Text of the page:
I've suggested (& published in 21 journal papers) a new theory called quantised inertia (or MiHsC) that assumes that inertia is caused by horizons damping quantum fields. It predicts galaxy rotation & lab thrusts without any dark stuff or adjustment. My University webpage is here, I've written a book called Physics from the Edge and I'm on twitter as @memcculloch. Most of my content is at patreon now: here

Monday 28 January 2013

A Drop Tower Test

The cover story of last week's New Scientist (19th January, 2013) was a well-written article by Stuart Clark called "Sacrificing Einstein" that discussed the equivalence principle (Einstein's "happiest thought") which could be said to be the elephant in the room of modern physics since everyone assumes it without understanding why. He also discussed MiHsC :) The article is here (you'll need a free registration to read it).

Stuart Clark also mentioned the Bremen drop tower, which is 110 metres high and can be evacuated to a near vacuum. Capsules can be dropped down it, producing freefall conditions inside lasting 4.74 seconds, and allowing tests of the equivalence principle. This made me think of a possible test, because although with MiHsC the inertial mass is no longer equal to the gravitational mass, the particular way it is different means that two different dropped masses will still fall together, but they will both fall slightly faster, since their inertial mass will be very slightly less than their gravitational mass. This means that in 4.74 seconds they would drop about 7.5 nanometres (in 110m) more with MiHsC then without it. It may be that due to uncertainties from the remaining air resistance or other parameters this effect is not detectable, but it is worth mentioning as a possible test of MiHsC.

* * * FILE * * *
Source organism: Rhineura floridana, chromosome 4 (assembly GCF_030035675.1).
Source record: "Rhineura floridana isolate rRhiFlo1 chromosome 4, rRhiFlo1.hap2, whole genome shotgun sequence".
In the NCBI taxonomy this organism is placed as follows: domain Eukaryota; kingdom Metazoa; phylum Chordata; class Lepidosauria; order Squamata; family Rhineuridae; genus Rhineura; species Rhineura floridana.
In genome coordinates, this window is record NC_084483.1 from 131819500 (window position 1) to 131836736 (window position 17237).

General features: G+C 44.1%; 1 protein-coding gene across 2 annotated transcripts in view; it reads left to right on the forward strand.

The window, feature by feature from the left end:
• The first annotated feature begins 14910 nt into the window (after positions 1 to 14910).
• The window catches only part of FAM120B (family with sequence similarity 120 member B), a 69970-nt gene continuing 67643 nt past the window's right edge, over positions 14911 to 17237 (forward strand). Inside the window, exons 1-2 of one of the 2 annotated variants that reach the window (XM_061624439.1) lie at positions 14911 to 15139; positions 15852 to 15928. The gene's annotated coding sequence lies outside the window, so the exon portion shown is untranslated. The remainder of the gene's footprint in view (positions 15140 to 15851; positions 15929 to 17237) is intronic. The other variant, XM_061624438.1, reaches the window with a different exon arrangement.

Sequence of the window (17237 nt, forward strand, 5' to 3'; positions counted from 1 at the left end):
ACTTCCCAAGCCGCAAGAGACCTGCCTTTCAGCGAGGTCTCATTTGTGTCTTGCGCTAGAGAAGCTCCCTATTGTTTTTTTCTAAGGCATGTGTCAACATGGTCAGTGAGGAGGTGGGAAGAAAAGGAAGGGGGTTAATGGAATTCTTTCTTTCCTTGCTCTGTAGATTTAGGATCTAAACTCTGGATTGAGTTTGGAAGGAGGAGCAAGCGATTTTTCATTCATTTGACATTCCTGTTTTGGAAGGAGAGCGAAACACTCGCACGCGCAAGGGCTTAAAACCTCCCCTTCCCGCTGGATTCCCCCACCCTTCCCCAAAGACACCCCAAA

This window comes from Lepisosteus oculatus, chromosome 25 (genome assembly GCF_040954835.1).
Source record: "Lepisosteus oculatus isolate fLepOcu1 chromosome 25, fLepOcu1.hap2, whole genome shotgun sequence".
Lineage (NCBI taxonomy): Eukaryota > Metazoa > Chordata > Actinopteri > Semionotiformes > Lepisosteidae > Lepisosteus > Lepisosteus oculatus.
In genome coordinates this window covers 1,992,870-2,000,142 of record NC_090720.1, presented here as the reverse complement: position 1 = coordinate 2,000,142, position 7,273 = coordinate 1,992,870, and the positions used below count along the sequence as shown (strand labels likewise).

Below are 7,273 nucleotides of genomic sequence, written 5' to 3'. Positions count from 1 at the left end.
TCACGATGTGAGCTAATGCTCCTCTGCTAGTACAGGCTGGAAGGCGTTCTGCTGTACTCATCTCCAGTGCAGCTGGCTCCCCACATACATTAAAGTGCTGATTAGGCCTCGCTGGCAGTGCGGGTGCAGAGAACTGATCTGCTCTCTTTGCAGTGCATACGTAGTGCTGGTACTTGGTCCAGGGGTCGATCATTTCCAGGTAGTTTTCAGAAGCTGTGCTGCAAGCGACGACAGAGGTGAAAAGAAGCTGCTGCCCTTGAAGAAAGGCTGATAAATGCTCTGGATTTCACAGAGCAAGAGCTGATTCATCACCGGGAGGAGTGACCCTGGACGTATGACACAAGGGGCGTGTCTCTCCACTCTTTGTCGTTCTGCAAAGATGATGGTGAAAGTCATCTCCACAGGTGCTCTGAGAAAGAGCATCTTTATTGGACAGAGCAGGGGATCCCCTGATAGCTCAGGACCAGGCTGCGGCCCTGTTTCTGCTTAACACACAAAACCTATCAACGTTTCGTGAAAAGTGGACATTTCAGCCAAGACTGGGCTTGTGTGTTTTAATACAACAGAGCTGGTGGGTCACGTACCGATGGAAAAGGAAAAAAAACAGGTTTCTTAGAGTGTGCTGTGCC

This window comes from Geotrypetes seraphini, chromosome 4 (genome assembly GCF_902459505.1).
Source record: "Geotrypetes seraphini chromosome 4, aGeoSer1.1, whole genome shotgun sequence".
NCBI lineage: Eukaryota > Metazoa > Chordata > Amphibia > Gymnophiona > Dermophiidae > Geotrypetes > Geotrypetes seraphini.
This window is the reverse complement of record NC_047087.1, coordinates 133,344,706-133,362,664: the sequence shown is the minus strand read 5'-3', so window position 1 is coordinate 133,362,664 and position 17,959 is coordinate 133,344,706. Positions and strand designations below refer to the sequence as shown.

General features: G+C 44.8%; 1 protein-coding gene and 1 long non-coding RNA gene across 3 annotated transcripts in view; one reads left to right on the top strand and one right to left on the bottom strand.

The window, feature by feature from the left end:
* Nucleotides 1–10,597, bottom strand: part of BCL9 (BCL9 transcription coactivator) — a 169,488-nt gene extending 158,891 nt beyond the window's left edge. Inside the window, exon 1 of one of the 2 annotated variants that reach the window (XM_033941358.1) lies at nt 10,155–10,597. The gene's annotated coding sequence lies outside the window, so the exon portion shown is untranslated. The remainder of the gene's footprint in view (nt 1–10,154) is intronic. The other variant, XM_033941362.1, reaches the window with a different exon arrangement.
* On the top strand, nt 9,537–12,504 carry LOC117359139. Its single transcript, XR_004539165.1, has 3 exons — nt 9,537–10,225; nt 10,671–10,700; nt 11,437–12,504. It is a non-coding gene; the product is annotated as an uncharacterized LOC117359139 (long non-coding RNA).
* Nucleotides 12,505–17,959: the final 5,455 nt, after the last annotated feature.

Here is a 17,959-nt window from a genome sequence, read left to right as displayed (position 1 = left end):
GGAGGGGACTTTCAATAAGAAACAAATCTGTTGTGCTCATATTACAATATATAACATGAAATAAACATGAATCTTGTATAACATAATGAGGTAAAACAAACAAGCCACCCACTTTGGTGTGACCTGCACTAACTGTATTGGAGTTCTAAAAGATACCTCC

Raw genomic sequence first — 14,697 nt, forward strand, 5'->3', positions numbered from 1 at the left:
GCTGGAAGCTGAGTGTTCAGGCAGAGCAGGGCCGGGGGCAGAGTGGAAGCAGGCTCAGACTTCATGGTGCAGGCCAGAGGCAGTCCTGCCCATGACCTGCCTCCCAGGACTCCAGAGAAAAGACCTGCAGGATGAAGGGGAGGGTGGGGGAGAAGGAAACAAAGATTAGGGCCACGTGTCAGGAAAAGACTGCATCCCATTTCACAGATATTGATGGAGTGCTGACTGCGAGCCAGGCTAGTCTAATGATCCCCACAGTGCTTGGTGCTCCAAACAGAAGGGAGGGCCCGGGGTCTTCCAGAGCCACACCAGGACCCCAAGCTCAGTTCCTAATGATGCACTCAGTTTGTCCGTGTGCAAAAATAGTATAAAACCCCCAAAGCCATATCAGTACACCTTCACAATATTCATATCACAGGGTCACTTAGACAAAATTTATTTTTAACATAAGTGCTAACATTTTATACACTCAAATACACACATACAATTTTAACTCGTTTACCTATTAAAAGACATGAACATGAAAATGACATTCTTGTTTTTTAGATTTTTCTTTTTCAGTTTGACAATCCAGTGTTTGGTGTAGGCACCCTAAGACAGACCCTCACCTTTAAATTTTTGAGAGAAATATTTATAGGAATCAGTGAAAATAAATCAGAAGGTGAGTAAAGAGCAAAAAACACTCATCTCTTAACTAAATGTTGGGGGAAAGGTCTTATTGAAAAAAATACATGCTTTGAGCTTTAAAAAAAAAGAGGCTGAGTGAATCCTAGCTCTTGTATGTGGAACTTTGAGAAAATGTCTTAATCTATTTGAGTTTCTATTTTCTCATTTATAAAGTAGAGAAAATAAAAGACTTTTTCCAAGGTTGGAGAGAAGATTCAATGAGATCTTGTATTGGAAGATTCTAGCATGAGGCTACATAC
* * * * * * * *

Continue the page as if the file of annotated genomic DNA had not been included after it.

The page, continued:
Maybe this could also be done by dropping a known reflective mass from the International Space Station and tracking it down by bouncing a laser off it, and accounting for the momentum imparted by the laser light (on reflection, the ISS experiment wouldn't work because both the ISS and mass would be falling).

Saturday 12 January 2013

Modification of Inertia

MiHsC assumes that inertia is due to Unruh radiation (which objects are predicted to see only when they accelerate, akin to Hawking radiation) and that this radiation is subject to a Hubble-scale Casimir effect. The agreements I have demonstrated between MiHsC and various anomalies go some way towards supporting these two assumptions, but the best, most unambiguous, way to test them would be in a laboratory experiment in which other effects can be eliminated and the effects of MiHsC, if present, can be isolated. The experiments will not be easy, since the effects of MiHsC on Earth are subtle, but I have suggested a few. Two of them in particular are interesting not only as tests, but also for applications, if they work.

In the first paper listed below (in section 4 of it) I suggested that the Unruh waves seen by an object may be bent around it using metamaterials, reducing its inertial mass. This idea can be thought of as 1) bending the Unruh waves around the object to make them less effective in imparting inertia to it, and thereby reducing its inertial mass, or 2) bending the local Unruh radiation to change the Hubble-scale Casimir effect into a more local Casimir effect, which would 'damp' the Unruh waves and reduce inertia.

One problem with Unruh radiation is that for normal accelerations (9.8 m/s^2) their wavelengths are ridiculously long (7x10^16 m) so they are beyond our technology. However, for extremely high accelerations the waves become shorter. In the second paper listed below (also in section 4 of it) I suggested that a particle accelerator, like CERN, could be used to accelerate particles so much that the Unruh waves they see are short enough to be 'interfered with' by manmade electromagnetic waves (Unruh waves include em waves). Someone then emailed me to point out that NEMS (Nano-Electro Mechanical Systems) also produce very high accelerations..